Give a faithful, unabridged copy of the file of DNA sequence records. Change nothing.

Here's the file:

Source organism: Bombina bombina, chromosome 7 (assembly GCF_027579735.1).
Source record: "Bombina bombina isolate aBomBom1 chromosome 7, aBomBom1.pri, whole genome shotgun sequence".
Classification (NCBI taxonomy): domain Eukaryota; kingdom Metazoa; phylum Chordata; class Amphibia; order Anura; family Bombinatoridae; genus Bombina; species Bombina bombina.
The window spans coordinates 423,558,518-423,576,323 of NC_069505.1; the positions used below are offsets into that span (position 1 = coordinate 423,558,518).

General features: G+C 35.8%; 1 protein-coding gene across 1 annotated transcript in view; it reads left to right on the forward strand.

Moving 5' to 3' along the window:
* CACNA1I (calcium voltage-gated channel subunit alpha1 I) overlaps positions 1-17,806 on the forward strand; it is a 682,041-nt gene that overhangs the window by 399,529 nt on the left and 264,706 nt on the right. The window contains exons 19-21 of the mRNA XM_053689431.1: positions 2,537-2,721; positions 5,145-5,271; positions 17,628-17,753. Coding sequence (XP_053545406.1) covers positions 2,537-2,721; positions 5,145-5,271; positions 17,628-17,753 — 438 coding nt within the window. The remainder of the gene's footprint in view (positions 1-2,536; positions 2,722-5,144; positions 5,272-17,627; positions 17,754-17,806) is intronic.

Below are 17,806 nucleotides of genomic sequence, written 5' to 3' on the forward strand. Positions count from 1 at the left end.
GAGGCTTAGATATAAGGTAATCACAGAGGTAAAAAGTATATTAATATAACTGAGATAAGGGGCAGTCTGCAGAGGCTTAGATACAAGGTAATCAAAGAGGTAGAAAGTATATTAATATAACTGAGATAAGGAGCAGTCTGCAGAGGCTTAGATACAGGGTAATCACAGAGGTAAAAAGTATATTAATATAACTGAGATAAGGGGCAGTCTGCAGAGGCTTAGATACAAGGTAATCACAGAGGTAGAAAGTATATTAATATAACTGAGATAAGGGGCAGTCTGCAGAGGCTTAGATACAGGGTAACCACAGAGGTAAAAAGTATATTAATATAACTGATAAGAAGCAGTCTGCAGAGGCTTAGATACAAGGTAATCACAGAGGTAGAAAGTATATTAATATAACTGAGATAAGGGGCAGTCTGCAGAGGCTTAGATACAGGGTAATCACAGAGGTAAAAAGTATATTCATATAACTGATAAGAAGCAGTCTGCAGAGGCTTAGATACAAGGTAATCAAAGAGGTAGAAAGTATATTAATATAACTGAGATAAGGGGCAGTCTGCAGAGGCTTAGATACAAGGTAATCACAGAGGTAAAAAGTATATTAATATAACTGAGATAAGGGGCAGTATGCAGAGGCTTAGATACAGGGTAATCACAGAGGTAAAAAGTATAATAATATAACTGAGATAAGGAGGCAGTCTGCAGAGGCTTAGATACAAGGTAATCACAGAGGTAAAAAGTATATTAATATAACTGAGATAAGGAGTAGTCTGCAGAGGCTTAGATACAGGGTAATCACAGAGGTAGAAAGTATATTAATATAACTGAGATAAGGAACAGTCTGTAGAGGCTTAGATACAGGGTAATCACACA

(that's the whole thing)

Source organism: Bombina bombina, chromosome 7 (assembly GCF_027579735.1).
Source record: "Bombina bombina isolate aBomBom1 chromosome 7, aBomBom1.pri, whole genome shotgun sequence".
Classification (NCBI taxonomy): domain Eukaryota; kingdom Metazoa; phylum Chordata; class Amphibia; order Anura; family Bombinatoridae; genus Bombina; species Bombina bombina.
The window spans coordinates 423,558,518-423,576,323 of NC_069505.1; the positions used below are offsets into that span (position 1 = coordinate 423,558,518).

General features: G+C 35.8%; 1 protein-coding gene across 1 annotated transcript in view; it reads left to right on the forward strand.

Moving 5' to 3' along the window:
* CACNA1I (calcium voltage-gated channel subunit alpha1 I) overlaps positions 1-17,806 on the forward strand; it is a 682,041-nt gene that overhangs the window by 399,529 nt on the left and 264,706 nt on the right. The window contains exons 19-21 of the mRNA XM_053689431.1: positions 2,537-2,721; positions 5,145-5,271; positions 17,628-17,753. Coding sequence (XP_053545406.1) covers positions 2,537-2,721; positions 5,145-5,271; positions 17,628-17,753 — 438 coding nt within the window. The remainder of the gene's footprint in view (positions 1-2,536; positions 2,722-5,144; positions 5,272-17,627; positions 17,754-17,806) is intronic.

Below are 17,806 nucleotides of genomic sequence, written 5' to 3' on the forward strand. Positions count from 1 at the left end.
GAGGCTTAGATATAAGGTAATCACAGAGGTAAAAAGTATATTAATATAACTGAGATAAGGGGCAGTCTGCAGAGGCTTAGATACAAGGTAATCAAAGAGGTAGAAAGTATATTAATATAACTGAGATAAGGAGCAGTCTGCAGAGGCTTAGATACAGGGTAATCACAGAGGTAAAAAGTATATTAATATAACTGAGATAAGGGGCAGTCTGCAGAGGCTTAGATACAAGGTAATCACAGAGGTAGAAAGTATATTAATATAACTGAGATAAGGGGCAGTCTGCAGAGGCTTAGATACAGGGTAACCACAGAGGTAAAAAGTATATTAATATAACTGATAAGAAGCAGTCTGCAGAGGCTTAGATACAAGGTAATCACAGAGGTAGAAAGTATATTAATATAACTGAGATAAGGGGCAGTCTGCAGAGGCTTAGATACAGGGTAATCACAGAGGTAAAAAGTATATTCATATAACTGATAAGAAGCAGTCTGCAGAGGCTTAGATACAAGGTAATCAAAGAGGTAGAAAGTATATTAATATAACTGAGATAAGGGGCAGTCTGCAGAGGCTTAGATACAAGGTAATCACAGAGGTAAAAAGTATATTAATATAACTGAGATAAGGGGCAGTATGCAGAGGCTTAGATACAGGGTAATCACAGAGGTAAAAAGTATAATAATATAACTGAGATAAGGAGGCAGTCTGCAGAGGCTTAGATACAAGGTAATCACAGAGGTAAAAAGTATATTAATATAACTGAGATAAGGAGTAGTCTGCAGAGGCTTAGATACAGGGTAATCACAGAGGTAGAAAGTATATTAATATAACTGAGATAAGGAACAGTCTGTAGAGGCTTAGATACAGGGTAATCACACA